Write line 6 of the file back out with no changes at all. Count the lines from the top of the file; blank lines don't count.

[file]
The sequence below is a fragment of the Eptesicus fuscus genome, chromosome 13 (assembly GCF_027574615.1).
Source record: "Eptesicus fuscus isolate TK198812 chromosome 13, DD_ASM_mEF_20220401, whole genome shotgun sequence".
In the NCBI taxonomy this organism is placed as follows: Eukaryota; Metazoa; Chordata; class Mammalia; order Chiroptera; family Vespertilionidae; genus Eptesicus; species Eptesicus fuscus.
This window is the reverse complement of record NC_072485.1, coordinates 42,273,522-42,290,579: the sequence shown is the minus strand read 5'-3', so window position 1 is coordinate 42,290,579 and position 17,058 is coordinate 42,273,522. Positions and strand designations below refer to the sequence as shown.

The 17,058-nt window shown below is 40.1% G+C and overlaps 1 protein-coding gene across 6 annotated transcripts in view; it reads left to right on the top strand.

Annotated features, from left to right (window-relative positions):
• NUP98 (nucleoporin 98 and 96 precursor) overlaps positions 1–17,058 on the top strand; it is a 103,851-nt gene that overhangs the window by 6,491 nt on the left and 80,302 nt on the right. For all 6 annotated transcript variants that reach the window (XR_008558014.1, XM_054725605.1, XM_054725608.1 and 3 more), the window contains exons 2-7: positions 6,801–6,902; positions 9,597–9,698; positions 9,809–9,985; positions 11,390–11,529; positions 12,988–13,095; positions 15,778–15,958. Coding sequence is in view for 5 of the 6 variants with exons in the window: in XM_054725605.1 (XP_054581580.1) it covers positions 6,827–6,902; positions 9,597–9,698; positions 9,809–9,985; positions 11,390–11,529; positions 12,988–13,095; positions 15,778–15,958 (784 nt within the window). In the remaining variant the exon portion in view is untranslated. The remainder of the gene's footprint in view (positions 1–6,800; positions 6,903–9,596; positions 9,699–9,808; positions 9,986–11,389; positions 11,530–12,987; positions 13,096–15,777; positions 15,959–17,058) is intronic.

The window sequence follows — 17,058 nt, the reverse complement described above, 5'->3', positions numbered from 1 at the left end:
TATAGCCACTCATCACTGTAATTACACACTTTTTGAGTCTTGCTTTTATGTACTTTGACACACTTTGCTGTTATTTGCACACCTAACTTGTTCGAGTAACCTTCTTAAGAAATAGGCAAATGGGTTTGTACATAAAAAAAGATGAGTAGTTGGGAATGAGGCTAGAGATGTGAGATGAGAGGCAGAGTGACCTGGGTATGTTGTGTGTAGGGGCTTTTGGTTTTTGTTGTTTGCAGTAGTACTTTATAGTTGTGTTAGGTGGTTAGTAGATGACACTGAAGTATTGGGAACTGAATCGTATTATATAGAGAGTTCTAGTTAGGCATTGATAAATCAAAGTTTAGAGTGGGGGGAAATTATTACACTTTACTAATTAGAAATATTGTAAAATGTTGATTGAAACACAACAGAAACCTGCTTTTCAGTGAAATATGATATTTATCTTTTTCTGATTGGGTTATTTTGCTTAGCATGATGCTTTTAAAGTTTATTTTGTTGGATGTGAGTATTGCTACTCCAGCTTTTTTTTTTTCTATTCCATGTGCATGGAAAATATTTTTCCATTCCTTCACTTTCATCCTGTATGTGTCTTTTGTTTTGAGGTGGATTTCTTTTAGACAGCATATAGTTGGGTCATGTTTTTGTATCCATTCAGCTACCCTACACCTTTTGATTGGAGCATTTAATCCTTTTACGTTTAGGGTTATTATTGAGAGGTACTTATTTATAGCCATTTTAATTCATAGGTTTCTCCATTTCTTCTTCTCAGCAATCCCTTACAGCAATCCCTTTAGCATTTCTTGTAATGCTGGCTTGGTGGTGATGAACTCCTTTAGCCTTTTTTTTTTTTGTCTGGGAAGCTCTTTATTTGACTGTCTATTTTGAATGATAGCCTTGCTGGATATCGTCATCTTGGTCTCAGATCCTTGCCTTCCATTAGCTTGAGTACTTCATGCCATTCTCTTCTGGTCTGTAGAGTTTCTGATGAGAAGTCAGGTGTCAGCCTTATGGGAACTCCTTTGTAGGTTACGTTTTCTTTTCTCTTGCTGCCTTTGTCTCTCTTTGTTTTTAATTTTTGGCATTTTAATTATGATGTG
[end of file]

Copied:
Annotated features, from left to right (window-relative positions):